May 24, 2016
The drinking habits of fraternity and sorority members are hard to change, even with alcohol education, according to a Brown University study.
Researchers combined data from 15 previous studies conducted over nearly three decades. All of the researchers tried different kinds of interventions that could help members of fraternities and sororities drink less, but when looked at all together, the results were discouraging.
Not only did the interventions not work, but on one measure they appeared to have the opposite effect of what educators intended. Members of Greek organizations who received alcohol education were more likely to report that they drank alcohol that week or month than peers who hadn't participated.
"We expected that well-designed alcohol interventions delivered to members of Greek organizations would help members reduce their drinking when compared to controls but that did not happen," wrote co-author Lori Scott-Sheldon, a professor of psychiatry and human behavior at Brown, in an e-mail to PhillyVoice.
The various interventions that people have tried include giving personalized feedback on students' alcohol use, educating the brothers and sisters about moderate drinking and encouraging students to set reduced drinking goals. The control groups were members of Greek organizations who didn't take part in any of these interventions.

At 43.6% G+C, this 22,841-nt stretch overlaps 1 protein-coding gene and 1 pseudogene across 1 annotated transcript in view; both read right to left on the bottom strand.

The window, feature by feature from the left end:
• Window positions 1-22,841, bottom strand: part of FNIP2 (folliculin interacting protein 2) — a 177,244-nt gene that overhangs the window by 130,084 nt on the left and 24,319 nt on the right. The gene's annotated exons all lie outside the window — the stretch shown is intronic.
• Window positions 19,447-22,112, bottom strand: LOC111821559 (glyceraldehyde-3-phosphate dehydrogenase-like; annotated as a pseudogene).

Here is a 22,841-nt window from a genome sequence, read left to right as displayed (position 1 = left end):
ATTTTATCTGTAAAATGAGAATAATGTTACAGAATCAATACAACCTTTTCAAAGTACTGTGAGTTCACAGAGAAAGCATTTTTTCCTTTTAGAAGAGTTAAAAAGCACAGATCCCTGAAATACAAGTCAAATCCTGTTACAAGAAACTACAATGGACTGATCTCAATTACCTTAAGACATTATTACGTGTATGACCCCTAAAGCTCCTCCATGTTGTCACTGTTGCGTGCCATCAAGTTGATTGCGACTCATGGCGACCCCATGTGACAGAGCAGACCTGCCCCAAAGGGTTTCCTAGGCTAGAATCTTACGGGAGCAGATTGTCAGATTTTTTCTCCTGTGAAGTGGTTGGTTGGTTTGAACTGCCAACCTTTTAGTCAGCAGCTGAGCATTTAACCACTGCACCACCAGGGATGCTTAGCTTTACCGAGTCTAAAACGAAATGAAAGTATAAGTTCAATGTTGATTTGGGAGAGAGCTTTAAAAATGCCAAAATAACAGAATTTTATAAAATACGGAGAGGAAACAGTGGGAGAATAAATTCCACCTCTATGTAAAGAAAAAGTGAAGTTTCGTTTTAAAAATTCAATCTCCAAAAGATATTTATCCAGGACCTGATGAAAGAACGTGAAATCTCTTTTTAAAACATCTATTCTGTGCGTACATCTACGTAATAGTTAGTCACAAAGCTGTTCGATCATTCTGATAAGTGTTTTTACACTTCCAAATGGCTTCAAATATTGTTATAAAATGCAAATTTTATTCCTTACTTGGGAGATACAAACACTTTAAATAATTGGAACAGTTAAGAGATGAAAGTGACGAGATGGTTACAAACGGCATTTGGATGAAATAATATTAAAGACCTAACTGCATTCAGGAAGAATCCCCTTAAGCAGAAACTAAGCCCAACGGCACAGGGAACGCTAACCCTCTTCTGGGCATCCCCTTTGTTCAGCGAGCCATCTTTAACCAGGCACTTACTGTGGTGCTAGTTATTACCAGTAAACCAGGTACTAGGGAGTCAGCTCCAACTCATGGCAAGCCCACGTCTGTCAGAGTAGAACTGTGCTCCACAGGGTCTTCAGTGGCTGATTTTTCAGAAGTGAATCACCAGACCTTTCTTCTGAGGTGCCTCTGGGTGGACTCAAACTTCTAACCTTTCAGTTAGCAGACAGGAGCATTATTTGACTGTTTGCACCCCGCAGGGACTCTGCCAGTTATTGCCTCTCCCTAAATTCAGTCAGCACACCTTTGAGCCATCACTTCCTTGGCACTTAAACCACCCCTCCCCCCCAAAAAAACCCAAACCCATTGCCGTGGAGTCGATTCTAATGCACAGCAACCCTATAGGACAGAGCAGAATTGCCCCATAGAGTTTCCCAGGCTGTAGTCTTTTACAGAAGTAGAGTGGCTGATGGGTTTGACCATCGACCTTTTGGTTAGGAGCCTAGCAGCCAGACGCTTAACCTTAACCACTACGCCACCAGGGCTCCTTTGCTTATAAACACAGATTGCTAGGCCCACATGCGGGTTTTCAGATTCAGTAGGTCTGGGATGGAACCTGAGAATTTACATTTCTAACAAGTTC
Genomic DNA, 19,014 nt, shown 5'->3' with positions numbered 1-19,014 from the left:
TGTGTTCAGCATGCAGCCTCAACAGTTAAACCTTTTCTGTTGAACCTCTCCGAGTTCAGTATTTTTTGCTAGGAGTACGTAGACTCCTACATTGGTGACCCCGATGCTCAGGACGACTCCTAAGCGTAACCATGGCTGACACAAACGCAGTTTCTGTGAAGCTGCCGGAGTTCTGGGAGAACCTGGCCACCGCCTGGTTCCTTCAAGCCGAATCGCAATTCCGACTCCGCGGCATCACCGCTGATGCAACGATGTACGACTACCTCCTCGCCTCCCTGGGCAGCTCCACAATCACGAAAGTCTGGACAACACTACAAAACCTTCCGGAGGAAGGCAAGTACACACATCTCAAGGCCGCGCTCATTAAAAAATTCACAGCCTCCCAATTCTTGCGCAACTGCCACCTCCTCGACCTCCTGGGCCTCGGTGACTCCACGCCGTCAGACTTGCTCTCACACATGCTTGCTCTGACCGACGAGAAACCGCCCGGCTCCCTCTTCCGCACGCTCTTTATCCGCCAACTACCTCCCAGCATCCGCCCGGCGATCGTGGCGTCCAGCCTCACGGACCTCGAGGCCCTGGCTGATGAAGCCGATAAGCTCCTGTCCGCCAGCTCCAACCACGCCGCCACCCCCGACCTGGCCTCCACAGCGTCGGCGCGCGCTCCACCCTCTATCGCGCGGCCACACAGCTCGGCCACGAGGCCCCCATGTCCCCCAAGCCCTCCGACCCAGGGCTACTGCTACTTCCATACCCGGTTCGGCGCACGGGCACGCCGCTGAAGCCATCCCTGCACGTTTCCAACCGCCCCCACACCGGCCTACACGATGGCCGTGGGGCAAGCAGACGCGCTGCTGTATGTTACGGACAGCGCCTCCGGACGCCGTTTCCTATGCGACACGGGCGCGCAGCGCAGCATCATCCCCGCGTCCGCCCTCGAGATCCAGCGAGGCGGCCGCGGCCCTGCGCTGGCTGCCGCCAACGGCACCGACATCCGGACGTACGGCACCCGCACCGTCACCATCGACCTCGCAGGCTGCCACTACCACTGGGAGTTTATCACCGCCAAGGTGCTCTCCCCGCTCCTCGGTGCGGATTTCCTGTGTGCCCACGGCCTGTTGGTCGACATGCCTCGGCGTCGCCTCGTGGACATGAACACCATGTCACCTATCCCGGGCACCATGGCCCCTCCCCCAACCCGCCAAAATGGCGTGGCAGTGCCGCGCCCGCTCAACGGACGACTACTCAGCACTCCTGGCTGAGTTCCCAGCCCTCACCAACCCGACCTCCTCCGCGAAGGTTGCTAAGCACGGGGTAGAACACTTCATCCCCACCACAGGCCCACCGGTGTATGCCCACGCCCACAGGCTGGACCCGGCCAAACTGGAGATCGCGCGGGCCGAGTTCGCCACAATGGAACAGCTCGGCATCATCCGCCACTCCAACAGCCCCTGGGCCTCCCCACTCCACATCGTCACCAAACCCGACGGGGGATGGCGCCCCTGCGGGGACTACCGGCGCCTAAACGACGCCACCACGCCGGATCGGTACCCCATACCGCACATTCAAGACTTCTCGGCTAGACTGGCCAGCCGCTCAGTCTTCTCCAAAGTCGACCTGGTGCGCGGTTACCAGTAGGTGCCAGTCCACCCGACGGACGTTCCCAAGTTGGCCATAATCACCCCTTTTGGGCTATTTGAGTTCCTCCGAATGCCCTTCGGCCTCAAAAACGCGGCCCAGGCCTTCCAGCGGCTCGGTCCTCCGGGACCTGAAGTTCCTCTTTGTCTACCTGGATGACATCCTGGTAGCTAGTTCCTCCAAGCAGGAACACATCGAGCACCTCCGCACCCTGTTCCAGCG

There was some evidence that members of Greek organizations who got alcohol education did have fewer heavy drinking days and drank less during certain specific occasions, such as parties. However, these results were not statistically significant when compared to the control group.
Moreover, the outreach efforts did not appear to have any effect on reducing alcohol-related problems like passing out or getting into fights because of excessive drinking.
While none of the alcohol-education strategies worked spectacularly well, at least one method seems promising: addressing the reasons why people drink. The beliefs that people hold about drinking, like "alcohol will make me more sexually attractive" or "alcohol will help me fit in socially," are known as "alcohol expectancies."
"We found that interventions that addressed beliefs about alcohol use (also known as alcohol expectancies) were more successful in reducing the amount of alcohol consumed on specific days such as the weekend," said Scott-Sheldon.
One serious limitation of this study is that almost all previous research has focused on members of fraternities, not sororities. A little over 4 out of 5 participants in the 15 studies collected for this report were male, and none of the experiments focused solely on sorority sisters.
This gap in the research belies the fact that sorority sisters can face significant risks from being in an environment where heavy drinking is a social norm. One survey at a public university in Virginia, for example, found that women in sororities were four times more likely to be sexually assaulted than their female classmates.
Previous studies have shown that there are proven ways to help college students drink less — but helping students in fraternities and sororities is a much greater challenge.
"They are immersed in a social environment that endorses and facilitates alcohol use," said Scott-Sheldon.